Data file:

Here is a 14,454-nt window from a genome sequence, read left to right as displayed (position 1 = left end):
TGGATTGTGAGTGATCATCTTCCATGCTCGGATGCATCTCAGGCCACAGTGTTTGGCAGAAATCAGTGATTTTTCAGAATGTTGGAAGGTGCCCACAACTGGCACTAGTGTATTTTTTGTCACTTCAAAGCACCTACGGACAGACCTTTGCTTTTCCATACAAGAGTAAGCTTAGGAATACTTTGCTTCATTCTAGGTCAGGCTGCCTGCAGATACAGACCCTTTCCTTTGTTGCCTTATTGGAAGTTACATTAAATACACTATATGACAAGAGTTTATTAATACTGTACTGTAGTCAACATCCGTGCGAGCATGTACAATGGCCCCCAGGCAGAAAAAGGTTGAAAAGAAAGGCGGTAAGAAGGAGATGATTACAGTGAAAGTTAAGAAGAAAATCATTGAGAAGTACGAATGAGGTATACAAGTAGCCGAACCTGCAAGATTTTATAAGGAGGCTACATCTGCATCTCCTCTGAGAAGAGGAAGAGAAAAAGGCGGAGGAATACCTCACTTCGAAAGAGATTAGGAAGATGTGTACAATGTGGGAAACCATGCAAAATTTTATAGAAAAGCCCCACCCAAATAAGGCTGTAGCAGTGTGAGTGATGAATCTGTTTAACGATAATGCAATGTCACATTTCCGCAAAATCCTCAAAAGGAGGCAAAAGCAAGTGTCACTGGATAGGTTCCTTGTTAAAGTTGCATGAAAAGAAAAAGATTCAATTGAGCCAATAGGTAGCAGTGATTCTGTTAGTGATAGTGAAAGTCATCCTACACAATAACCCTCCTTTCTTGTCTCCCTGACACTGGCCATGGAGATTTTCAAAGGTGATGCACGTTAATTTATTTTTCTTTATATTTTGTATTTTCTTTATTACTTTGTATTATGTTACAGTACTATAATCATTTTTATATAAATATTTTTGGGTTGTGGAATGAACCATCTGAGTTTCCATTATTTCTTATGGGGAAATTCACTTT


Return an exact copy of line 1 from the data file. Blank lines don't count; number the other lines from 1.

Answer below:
Here is a 14,454-nt window from a genome sequence, read left to right as displayed (position 1 = left end):